‘Education fails the nation’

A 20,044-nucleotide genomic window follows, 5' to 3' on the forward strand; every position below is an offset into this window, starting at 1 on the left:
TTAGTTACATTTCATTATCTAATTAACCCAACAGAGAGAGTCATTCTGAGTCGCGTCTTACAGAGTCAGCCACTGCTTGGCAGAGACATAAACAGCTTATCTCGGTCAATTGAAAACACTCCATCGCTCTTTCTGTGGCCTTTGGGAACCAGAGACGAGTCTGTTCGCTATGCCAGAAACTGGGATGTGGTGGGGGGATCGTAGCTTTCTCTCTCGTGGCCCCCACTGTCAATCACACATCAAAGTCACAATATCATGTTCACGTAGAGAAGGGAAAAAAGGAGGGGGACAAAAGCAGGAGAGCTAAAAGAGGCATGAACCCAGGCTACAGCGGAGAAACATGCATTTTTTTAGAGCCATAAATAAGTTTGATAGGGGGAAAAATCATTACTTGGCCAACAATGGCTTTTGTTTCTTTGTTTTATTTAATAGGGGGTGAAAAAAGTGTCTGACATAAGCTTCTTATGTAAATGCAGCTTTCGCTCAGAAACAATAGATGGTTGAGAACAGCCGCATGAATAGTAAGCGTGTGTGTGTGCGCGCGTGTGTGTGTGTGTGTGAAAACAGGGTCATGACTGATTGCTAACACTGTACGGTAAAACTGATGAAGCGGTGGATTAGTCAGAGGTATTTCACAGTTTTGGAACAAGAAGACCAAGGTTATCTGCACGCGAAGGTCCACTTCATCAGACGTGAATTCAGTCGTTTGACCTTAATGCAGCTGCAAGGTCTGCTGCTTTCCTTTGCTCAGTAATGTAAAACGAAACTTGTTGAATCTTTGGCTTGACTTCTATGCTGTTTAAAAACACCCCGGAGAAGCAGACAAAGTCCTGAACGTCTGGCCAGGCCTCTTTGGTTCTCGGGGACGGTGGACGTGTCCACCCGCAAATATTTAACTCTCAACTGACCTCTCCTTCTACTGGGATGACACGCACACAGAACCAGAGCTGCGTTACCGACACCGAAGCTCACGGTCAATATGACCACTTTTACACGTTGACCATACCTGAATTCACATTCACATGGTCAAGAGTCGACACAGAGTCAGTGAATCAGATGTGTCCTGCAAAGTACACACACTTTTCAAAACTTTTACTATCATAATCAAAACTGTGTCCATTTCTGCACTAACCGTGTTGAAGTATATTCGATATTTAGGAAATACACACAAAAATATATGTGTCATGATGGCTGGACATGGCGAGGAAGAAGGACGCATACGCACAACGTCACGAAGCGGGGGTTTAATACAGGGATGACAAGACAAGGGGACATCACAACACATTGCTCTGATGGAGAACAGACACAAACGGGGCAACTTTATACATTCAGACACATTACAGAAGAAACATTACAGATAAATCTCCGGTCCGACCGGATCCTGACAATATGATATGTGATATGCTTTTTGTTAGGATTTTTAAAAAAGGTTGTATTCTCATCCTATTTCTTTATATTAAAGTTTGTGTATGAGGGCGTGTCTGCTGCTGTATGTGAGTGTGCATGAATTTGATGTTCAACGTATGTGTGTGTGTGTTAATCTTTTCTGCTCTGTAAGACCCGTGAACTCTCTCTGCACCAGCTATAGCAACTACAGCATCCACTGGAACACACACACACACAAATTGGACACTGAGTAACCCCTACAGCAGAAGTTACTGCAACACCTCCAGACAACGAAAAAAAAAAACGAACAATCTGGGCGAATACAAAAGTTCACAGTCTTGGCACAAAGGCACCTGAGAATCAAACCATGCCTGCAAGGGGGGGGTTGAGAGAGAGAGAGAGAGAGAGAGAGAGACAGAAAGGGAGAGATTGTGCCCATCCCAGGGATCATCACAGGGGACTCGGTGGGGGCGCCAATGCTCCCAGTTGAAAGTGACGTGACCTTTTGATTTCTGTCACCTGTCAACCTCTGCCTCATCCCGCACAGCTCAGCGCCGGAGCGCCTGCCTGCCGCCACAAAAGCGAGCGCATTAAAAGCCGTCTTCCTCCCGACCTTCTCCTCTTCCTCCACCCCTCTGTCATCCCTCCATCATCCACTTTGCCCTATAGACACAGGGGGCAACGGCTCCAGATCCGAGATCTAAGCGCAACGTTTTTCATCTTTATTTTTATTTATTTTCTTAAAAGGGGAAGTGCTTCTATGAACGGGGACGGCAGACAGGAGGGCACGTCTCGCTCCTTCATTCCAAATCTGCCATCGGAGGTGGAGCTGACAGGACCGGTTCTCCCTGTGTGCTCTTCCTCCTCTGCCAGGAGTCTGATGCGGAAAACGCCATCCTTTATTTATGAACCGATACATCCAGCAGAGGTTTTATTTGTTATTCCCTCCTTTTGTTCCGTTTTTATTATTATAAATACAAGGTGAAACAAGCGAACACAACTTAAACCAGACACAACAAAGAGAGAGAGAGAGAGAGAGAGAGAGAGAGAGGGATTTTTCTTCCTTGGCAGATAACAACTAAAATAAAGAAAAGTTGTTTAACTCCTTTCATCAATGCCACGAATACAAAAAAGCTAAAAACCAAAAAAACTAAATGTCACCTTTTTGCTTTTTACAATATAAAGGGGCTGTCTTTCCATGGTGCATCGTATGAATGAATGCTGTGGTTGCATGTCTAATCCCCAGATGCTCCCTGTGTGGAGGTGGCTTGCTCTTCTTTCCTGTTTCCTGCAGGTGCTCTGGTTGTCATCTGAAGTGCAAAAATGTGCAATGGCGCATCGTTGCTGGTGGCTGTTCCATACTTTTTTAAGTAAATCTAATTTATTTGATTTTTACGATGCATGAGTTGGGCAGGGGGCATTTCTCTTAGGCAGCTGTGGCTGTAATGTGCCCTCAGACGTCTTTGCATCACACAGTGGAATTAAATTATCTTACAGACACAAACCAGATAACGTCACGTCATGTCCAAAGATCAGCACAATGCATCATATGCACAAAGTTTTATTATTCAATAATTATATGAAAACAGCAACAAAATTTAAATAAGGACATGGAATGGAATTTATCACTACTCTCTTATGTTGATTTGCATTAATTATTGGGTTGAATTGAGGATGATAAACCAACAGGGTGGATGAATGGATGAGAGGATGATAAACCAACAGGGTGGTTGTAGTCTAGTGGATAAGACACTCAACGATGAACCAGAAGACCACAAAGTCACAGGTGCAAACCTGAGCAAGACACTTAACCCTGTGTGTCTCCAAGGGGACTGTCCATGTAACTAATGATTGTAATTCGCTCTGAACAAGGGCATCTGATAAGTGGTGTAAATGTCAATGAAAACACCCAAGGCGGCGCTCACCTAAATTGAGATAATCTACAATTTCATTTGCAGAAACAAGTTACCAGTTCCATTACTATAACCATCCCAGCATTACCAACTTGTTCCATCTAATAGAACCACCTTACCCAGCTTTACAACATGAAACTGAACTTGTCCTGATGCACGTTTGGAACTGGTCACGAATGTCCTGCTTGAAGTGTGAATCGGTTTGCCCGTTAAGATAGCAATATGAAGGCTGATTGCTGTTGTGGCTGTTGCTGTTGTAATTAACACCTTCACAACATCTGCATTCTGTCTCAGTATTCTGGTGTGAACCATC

By Frederick Philander WINDHOEK Persistent multiple flaws and inherent weaknesses in the country’s school system cause tertiary institutions to bend over backwards to accommodate the mostly academically ill-prepared students before they go into the job market. These are the views of two leading academics – Dr Tjama Tjivikua, Rector of the Polytechnic of Namibia (PON) and Professor Lazarus Hangula, Vice-Chancellor of the University of Namibia (Unam). Both academics were separately interviewed on this very controversial issue that holds grave consequences for the future of the country. “The education system is failing the country due to many shortcomings ranging from a lack of proper infrastructure, discipline, management, work ethics and quality teaching consistency in most Namibian schools. This status quo will persist indefinitely unless a strong culture of greater inspiration and aspiration is inculcated within the system itself. Right now the education system is considered a big joke because of the many shortcomings,” Tjivikua said. According to Prof Han-gula, Namibia possesses an education system that can be characterised as one in transition. “The education situation is really problematic after 15 years of experimenting with it. We are still struggling with under and over-resourced schools. This is still apparent and reflected in the kind of students we at Unam annually admit from rural and urban areas. An “A” symbol of a rural learner compared to the same symbol of an urban learner may not have the same value due to backlogs in various fields of the education system,” Hangula stated. According to Tjivikua, it takes his institution up to six months per year to prepare the approximately 5 000 students coming through the school system to bridge the academic backlog and disciplinary divide between secondary school and tertiary training. “These remedial actions cost money and are time consuming because, let’s face it, the majority of Namibian secondary school learners are ill-disciplined and don’t have the faintest idea of how to study. Many of them act more like hoodlums instead of scholars because of weak discipline at school level, one of the most serious weaknesses in the school system,” Tjivikua charged. Professor Hangula told New Era that his institution makes full use of its language centre to assist students with the problem of English as a medium of instruction. “The BETD teachers training programme of the government instituted at Unam has so far paid dividends in the sense that teachers have improved their qualifications as well as teaching skills. This is but one effort, a drop in the ocean, to help improve the quality of education in the country. Much more needs to be done to bridge the two cultures of education, learning at school level and studying at university level,” Hangula asserted. Tjivikua went on to cite under-preparedness, the gross neglect of teaching basic learning skills by teachers, the absence of critical and independent thinking by learners, a no-reading culture in the society, laziness and irresponsibility, as some of the biggest drawbacks in preparing learners for higher education. “The foundation for further study is just not properly created by the education system. With such fundamental backlogs, how in the world can anyone expect tertiary institutions to ultimately produce knowledgeable, skilled, globally competent and employable study products that will be able to operate in a multi-cultural environment such as Namibia?” Tjivikua asked. The education problem in his opinion is further exacerbated by a huge backlog in infrastructure and properly qualified teachers. “It is true that since Independence, we have had much more learners attending schools, but within the same number of school buildings. Learner numbers increased, but schools remained the same number resulting in bigger class ratios, making education difficult and complicated for the masses. The mismatch is further complicated by the use of English as a medium of instruction among learners and teachers,” he said. By Hangula’s own admission, the University of Namibia has adjusted the rules and criteria to accommodate some of the weaker students coming through the education system of the country. “The education system weaknesses are really connected to the many societal problems. Everyone and not the government alone needs to get involved in solving these persisting educational problems. Unam is ready to contribute assistance towards solving such problems in a pragmatic way and manner,” Hangula said. Tjivikua contended that more funding should be made available to the education system if it is to be improved. “Expertise and skills from outside should be a high priority, especially the employment of qualified English teachers. That is what the system needs right now. However, there exists a phobia among Namibians against outsiders applying for teaching posts. We daily lose important educational skills to the private sector, too, professors in particular. The quality of education suffers tremendously because of these factors. A new approach, thinking and infusion of resources are needed if we want to save the deteriorating situation, ” Tjivikua suggested. Challenges facing the education system, according to Tjivikua, are the growing population, the increasing demand for education, performance abilities of learners, affordability and costs of education, infrastructure, education delivery and employability.